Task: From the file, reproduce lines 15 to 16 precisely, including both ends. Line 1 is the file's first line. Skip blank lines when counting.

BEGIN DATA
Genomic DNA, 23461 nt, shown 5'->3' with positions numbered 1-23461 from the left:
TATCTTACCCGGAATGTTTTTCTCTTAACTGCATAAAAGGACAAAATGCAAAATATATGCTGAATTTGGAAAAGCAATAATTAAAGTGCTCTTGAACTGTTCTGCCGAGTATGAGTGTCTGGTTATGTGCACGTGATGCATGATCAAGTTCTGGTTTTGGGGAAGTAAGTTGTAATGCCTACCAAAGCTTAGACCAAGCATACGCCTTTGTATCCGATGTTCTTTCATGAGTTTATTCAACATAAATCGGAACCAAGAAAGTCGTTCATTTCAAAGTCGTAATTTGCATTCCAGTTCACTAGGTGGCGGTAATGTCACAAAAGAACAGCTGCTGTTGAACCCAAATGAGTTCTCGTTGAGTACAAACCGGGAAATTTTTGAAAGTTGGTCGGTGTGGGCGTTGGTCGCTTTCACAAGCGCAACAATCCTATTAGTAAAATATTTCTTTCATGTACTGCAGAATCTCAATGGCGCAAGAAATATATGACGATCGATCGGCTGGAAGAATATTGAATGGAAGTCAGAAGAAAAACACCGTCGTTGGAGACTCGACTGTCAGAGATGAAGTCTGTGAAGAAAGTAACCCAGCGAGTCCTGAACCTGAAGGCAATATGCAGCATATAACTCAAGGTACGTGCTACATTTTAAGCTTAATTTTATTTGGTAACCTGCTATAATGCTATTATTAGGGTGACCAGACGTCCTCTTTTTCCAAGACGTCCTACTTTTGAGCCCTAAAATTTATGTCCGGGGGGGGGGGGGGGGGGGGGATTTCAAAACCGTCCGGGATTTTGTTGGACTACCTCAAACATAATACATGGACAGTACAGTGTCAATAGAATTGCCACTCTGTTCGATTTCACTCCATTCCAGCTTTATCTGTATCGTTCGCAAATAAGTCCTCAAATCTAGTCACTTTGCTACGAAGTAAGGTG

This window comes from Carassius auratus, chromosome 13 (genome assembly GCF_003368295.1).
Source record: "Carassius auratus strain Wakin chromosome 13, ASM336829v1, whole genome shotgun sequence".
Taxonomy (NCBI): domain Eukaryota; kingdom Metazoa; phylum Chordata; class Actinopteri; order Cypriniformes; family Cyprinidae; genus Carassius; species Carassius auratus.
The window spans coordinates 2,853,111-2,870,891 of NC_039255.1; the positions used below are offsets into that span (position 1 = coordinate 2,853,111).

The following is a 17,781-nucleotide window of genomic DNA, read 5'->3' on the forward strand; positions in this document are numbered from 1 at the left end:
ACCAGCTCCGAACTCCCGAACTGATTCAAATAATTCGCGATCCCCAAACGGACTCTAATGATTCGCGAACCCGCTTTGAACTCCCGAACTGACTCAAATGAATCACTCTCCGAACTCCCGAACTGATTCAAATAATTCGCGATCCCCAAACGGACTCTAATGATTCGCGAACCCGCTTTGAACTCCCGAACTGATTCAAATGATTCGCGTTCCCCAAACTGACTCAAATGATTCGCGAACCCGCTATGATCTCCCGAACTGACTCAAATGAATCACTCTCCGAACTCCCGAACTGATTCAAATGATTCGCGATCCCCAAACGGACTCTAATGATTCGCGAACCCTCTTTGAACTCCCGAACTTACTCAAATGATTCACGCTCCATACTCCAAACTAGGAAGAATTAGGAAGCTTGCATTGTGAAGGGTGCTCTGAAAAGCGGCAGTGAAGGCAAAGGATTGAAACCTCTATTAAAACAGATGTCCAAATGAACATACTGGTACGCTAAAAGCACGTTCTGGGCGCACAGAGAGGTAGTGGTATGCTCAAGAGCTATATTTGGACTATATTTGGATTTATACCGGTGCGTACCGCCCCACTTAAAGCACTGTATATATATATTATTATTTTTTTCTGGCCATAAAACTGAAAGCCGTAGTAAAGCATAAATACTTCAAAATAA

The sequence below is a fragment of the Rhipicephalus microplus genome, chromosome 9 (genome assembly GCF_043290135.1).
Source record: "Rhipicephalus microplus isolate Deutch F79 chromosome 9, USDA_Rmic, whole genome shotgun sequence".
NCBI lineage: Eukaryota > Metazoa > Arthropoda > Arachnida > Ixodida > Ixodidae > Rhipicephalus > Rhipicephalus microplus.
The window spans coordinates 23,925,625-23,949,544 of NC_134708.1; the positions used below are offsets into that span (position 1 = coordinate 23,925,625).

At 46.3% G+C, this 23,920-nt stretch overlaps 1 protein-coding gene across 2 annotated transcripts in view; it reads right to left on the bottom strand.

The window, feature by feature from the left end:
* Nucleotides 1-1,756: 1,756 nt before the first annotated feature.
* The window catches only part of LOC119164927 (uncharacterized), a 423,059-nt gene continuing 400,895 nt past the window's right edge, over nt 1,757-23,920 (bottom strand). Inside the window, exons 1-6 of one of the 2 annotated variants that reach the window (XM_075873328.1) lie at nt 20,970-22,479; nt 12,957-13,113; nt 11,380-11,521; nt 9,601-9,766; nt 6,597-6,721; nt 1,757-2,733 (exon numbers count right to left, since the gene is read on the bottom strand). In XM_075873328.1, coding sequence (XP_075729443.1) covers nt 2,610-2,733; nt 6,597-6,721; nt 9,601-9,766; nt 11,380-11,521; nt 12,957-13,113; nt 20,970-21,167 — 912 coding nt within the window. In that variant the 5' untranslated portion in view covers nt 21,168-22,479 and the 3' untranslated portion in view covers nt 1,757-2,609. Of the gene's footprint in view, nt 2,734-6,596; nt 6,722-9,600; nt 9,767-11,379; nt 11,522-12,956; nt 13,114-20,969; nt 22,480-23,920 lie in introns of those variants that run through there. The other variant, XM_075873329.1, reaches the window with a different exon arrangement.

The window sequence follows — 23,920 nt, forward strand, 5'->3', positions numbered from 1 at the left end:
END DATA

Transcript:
* Nucleotides 1-1,756: 1,756 nt before the first annotated feature.
* The window catches only part of LOC119164927 (uncharacterized), a 423,059-nt gene continuing 400,895 nt past the window's right edge, over nt 1,757-23,920 (bottom strand). Inside the window, exons 1-6 of one of the 2 annotated variants that reach the window (XM_075873328.1) lie at nt 20,970-22,479; nt 12,957-13,113; nt 11,380-11,521; nt 9,601-9,766; nt 6,597-6,721; nt 1,757-2,733 (exon numbers count right to left, since the gene is read on the bottom strand). In XM_075873328.1, coding sequence (XP_075729443.1) covers nt 2,610-2,733; nt 6,597-6,721; nt 9,601-9,766; nt 11,380-11,521; nt 12,957-13,113; nt 20,970-21,167 — 912 coding nt within the window. In that variant the 5' untranslated portion in view covers nt 21,168-22,479 and the 3' untranslated portion in view covers nt 1,757-2,609. Of the gene's footprint in view, nt 2,734-6,596; nt 6,722-9,600; nt 9,767-11,379; nt 11,522-12,956; nt 13,114-20,969; nt 22,480-23,920 lie in introns of those variants that run through there. The other variant, XM_075873329.1, reaches the window with a different exon arrangement.